13.3 miles, 341.5 overall (Uncle Johnny’s Nolichucky hostel, Erwin)
It rains constantly all night. When I wake up I don’t hold out much hope for it to stop. The weather report has been calling for rain all week and its consistency all night means it probably won’t let up soon. I pack as much as I can in my tent before I venture out to get my food bags. When I retrieve them I return to the tent for a dry breakfast. Since it is cold and wet I indulge with a cup of coffee. When I’m done I pack up the tent and put the remaining items in my pack. By now it is 8:30 and people from the shelter a few miles back are beginning to pass by. I see no signs of life from TP’s tent.
The hike begins with a moderate uphill. I’m quickly overheated with the 2 shirts and rain jacket I have on so I remove a shirt as well as unzipping my pants to convert them to shorts. Although I’ll get wet, there’s no avoiding that today and I’d rather not sweat on top of it.
After the small hill it is downhill to a gap, then up again. On this climb though the trail follows Ogelsby Branch up the mountain. When streams along the trail have names it is a signal that they are large. This one is definitely large, and it is flowing even stronger due to the rain. It has cascades all along its reach and in several places we cross footbridges just in front of a cascade. It is by far my favorite stream so far on the trail and it makes the uphill climb enjoyable for me.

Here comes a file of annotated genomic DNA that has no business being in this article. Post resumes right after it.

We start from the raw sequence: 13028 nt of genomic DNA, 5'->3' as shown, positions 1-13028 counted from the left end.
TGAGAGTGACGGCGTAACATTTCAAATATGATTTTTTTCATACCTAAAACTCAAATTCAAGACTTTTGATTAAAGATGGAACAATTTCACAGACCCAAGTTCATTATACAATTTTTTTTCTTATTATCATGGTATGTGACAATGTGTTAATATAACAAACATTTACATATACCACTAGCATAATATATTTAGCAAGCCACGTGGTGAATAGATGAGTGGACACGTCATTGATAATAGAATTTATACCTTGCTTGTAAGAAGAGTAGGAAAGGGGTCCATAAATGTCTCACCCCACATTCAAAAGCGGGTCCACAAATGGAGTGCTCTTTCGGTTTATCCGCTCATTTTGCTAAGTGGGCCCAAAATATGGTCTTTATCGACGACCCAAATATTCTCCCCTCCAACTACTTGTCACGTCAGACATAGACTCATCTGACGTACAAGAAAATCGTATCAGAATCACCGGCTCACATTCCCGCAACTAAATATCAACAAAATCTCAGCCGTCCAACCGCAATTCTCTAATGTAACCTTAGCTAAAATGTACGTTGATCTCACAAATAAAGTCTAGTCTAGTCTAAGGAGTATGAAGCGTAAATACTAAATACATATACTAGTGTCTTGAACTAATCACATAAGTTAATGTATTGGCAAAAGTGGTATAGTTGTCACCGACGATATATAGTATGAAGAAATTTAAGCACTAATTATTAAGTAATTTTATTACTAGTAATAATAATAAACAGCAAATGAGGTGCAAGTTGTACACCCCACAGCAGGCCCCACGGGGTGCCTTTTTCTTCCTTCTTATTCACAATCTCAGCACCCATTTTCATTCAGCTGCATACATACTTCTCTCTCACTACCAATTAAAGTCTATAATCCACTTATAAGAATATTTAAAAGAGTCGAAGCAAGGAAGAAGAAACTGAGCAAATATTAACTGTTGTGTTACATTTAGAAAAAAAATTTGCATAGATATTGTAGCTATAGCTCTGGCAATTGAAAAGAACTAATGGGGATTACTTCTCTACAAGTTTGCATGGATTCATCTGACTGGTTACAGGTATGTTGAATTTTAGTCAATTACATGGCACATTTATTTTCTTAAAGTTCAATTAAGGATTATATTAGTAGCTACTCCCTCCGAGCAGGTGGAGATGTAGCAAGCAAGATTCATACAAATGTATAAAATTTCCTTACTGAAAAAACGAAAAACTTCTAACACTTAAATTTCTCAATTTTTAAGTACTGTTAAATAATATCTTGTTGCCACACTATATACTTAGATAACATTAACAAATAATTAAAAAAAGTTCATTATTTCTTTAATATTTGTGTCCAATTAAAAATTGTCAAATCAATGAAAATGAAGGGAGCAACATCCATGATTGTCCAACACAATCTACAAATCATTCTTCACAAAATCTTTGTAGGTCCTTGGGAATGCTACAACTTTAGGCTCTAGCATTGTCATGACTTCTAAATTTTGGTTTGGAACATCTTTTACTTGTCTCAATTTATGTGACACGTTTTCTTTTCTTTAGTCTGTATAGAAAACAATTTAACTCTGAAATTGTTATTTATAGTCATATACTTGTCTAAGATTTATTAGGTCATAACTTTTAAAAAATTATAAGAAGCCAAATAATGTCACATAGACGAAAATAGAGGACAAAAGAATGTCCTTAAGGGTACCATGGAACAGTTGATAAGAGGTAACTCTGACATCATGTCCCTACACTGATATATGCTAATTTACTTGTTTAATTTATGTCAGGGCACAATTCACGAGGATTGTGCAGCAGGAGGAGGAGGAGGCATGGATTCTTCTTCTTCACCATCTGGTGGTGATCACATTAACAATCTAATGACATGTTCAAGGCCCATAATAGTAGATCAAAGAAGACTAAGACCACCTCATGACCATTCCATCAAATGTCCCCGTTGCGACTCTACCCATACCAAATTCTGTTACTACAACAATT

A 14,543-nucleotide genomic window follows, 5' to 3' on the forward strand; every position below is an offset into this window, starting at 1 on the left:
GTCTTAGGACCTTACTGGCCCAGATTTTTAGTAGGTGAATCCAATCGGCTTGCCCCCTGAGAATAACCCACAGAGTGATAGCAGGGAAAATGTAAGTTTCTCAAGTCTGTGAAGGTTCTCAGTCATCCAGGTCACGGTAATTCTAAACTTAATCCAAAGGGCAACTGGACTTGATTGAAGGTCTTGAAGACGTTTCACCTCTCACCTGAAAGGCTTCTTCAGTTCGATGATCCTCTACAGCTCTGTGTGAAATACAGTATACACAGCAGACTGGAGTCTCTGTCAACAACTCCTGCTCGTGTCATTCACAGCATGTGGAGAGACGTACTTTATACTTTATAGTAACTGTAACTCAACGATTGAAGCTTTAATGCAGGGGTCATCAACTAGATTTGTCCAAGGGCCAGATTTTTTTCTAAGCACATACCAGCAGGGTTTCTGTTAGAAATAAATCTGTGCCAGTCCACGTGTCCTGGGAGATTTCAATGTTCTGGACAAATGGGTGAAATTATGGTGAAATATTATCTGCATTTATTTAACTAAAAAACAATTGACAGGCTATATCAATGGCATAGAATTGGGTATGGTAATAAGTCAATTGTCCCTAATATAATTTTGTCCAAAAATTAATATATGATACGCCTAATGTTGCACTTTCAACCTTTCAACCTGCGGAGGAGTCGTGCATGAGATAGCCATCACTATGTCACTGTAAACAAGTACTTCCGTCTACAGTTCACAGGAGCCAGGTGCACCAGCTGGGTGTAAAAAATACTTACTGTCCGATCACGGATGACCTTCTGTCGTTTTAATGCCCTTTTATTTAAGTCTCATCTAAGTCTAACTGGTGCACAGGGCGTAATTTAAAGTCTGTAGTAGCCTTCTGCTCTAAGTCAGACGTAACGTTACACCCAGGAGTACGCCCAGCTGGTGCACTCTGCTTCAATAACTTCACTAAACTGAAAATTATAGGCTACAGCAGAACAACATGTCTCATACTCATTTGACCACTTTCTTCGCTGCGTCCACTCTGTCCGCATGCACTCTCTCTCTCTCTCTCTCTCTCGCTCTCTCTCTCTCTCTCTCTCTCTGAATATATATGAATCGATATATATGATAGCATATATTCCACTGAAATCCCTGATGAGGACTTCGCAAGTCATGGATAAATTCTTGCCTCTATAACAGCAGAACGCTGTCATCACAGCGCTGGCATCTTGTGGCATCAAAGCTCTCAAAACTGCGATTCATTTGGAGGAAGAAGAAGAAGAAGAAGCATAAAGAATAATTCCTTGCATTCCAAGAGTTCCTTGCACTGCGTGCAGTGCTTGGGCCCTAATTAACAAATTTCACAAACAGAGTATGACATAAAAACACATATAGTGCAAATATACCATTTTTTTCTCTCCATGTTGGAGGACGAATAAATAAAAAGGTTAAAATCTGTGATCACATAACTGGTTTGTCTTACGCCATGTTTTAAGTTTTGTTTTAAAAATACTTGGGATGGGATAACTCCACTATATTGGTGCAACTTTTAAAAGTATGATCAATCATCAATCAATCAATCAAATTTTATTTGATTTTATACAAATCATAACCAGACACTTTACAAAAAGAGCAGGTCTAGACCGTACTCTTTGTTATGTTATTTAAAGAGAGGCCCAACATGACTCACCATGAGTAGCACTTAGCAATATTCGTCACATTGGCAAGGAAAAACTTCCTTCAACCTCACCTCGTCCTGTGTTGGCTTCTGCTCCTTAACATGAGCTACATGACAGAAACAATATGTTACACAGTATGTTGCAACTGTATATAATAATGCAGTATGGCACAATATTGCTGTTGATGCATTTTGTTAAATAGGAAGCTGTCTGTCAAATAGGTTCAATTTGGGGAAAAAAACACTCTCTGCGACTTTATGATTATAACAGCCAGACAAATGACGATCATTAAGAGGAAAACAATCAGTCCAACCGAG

After the climb it is a series of small undulations until the next shelter. I am chasing one of the section hikers who stayed at the shelter before me last night. He is faster than his buddies and has been pacing well with me all day. He reaches the shelter first and we both stop for a snack. Inside the shelter is a hiker in his sleeping bag. For a moment I wonder if he is alive until I hear him snore. Apparently when faced with hiking in the rain he chose sleeping in the shelter. No rain, no Maine….
From the shelter it is a tediously long 3 miles, downhill of course, into Erwin. I have decided I am going to go ahead and get there today. If I’m going to hike in the rain and have the possibility of a shower, laundry, and AYCE dinner at the end of it then I’m going to take it! This will put me a day ahead of UV and Ninja who don’t plan to arrive until tomorrow, but it will keep me caught up with Trophy Wife (TW) and Bob. I have a mail drop waiting for me at the hostel and I decide I will check things out before deciding whether to stay there.
When I arrive at Uncle Johnny’s hostel the guy working is gone on a shuttle run but I recognize Walker and Can Do, a couple I met on my 32 mile day. They explain that they ran out of dog food for their dog and called the hostel from a gap to get picked up. They have arranged for work-for-stay and inform me that the hostel is a great place. I am sure they are right, but it is the people staying there that I am more worried about. However I decide to take my chances. When Graham, the guy running the place, returns I pay for a bunk and laundry. Graham is perhaps the most like-able hostel caretaker yet, rivaling the group at the hostel in Hot Springs. He jokes often and never makes anyone feel silly when they ask where something is. In short order he has me set up and I proceed to the first order of business: a shower.